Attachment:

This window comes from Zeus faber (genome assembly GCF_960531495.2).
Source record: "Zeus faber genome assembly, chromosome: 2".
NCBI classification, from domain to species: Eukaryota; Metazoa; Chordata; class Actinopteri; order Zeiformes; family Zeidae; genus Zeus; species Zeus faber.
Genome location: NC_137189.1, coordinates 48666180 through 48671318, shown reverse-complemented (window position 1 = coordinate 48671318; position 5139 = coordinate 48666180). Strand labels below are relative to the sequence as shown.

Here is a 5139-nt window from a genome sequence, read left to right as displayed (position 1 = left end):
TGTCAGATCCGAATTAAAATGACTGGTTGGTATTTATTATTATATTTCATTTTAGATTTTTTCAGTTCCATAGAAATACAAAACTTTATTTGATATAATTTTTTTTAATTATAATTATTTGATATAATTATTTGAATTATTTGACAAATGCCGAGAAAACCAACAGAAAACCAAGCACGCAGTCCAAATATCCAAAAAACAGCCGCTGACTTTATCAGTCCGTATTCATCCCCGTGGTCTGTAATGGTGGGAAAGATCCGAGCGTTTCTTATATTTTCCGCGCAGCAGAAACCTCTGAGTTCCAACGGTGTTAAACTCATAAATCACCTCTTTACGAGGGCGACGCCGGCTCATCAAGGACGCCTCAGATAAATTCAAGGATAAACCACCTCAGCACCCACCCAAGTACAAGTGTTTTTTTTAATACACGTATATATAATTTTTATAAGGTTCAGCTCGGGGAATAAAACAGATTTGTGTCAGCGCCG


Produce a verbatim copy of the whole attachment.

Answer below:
This window comes from Zeus faber (genome assembly GCF_960531495.2).
Source record: "Zeus faber genome assembly, chromosome: 2".
NCBI classification, from domain to species: Eukaryota; Metazoa; Chordata; class Actinopteri; order Zeiformes; family Zeidae; genus Zeus; species Zeus faber.
Genome location: NC_137189.1, coordinates 48666180 through 48671318, shown reverse-complemented (window position 1 = coordinate 48671318; position 5139 = coordinate 48666180). Strand labels below are relative to the sequence as shown.

Here is a 5139-nt window from a genome sequence, read left to right as displayed (position 1 = left end):
TGTCAGATCCGAATTAAAATGACTGGTTGGTATTTATTATTATATTTCATTTTAGATTTTTTCAGTTCCATAGAAATACAAAACTTTATTTGATATAATTTTTTTTAATTATAATTATTTGATATAATTATTTGAATTATTTGACAAATGCCGAGAAAACCAACAGAAAACCAAGCACGCAGTCCAAATATCCAAAAAACAGCCGCTGACTTTATCAGTCCGTATTCATCCCCGTGGTCTGTAATGGTGGGAAAGATCCGAGCGTTTCTTATATTTTCCGCGCAGCAGAAACCTCTGAGTTCCAACGGTGTTAAACTCATAAATCACCTCTTTACGAGGGCGACGCCGGCTCATCAAGGACGCCTCAGATAAATTCAAGGATAAACCACCTCAGCACCCACCCAAGTACAAGTGTTTTTTTTAATACACGTATATATAATTTTTATAAGGTTCAGCTCGGGGAATAAAACAGATTTGTGTCAGCGCCG